Anti energy groups playing catch up
The oil lobby was sponsoring rallies with free lunches, free concerts and speeches warning that a climate-change bill could ravage the U.S. economy.
Professional "campaigners" hired by the coal industry were giving away T-shirts praising coal-fired power.
But when environmentalists showed up in this college town -- closer than ever to congressional passage of a climate-change bill, in the middle of the green movement's biggest political test in a generation -- they provided . . . a sedate panel discussion.
And they gave away stickers.
Next month, the Senate is expected to take up legislation that would cap greenhouse-gas emissions. That fight began in blazing earnest last week, with a blitz of TV ads and public events in the Midwest and Mountain West.
It seems that environmentalists are struggling in a fight they have spent years setting up. They are making slow progress adapting a movement built for other goals -- building alarm over climate change, encouraging people to "green" their lives -- into a political hammer, pushing a complex proposal the last mile through a skeptical Senate.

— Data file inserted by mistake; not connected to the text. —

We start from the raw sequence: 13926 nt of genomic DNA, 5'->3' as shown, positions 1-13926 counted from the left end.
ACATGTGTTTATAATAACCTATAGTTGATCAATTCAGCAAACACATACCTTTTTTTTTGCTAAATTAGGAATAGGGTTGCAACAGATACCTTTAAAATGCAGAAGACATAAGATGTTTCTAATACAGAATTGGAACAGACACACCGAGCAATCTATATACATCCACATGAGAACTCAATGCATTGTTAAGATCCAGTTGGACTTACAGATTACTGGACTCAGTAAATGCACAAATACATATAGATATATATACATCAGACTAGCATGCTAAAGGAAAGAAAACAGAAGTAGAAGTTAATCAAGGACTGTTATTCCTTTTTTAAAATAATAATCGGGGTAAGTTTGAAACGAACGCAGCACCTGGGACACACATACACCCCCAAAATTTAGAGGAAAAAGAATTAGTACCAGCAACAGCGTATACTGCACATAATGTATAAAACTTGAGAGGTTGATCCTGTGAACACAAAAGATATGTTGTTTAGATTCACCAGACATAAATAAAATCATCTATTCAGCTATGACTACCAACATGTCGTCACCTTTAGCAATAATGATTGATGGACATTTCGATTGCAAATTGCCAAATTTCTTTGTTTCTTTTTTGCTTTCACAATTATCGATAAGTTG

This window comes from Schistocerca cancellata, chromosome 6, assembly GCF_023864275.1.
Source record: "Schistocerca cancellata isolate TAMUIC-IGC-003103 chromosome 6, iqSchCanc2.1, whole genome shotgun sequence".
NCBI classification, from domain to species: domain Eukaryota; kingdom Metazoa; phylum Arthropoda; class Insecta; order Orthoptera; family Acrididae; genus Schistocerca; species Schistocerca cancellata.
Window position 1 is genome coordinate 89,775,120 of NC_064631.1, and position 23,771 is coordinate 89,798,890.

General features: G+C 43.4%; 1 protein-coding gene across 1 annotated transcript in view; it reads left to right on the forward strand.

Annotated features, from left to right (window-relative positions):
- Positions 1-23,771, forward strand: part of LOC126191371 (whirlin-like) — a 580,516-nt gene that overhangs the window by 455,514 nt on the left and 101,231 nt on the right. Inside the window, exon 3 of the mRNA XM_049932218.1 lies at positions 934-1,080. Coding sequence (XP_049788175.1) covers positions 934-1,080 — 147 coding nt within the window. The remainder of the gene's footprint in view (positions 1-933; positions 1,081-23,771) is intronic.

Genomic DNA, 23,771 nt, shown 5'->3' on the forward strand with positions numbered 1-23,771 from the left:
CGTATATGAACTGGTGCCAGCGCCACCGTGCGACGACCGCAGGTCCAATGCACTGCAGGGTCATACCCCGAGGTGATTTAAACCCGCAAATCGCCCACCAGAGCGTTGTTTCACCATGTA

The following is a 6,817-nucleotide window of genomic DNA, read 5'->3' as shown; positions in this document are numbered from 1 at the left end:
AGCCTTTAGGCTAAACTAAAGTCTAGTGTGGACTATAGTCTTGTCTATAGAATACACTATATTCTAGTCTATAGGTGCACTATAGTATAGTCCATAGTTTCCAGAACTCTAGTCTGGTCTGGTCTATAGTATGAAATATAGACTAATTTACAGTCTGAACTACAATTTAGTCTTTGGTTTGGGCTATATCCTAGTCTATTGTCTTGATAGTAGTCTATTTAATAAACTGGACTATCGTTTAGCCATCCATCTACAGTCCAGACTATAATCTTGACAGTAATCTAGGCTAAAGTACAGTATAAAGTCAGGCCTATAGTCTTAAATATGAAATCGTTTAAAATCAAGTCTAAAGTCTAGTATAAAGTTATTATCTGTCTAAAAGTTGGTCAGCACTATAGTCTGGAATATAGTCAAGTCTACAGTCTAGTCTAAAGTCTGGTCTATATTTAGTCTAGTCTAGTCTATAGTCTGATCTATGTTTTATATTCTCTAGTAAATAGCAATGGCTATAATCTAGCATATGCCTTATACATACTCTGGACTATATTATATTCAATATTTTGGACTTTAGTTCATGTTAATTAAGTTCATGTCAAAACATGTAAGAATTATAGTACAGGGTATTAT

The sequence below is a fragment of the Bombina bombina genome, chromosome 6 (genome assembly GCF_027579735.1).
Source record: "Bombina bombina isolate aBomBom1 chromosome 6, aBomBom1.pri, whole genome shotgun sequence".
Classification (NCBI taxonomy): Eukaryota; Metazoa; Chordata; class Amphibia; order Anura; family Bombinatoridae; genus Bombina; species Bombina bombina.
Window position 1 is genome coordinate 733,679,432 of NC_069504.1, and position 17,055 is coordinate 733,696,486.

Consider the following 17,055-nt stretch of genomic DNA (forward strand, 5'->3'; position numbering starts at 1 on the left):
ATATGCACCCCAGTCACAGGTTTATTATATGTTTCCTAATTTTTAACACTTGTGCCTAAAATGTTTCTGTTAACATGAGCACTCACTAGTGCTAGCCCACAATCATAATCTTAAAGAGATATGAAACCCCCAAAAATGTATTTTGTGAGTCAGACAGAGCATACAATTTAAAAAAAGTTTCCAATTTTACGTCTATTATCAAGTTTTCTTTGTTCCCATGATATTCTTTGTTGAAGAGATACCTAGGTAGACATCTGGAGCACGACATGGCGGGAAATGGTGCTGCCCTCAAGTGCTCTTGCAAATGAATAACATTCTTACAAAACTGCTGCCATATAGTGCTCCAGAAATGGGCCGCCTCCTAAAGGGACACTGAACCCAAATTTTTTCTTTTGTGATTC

Even now, these groups differ on whether to scare the public with predictions of heat waves or woo it with promises of green jobs. And they are facing an opposition with tycoon money and a gift for political stagecraft.
The anti energy left has a problem with which ever message it chooses. Both the fear message and the green jobs message are counter factual at this point. While the polling discussed in the story suggest there is some support for the cap and tax bill, it is based on ignorance of the consequences to the economy, which is the most important issue for most voters and the current campaign will make it clear what the cost of the bill will be to consumers and to workers.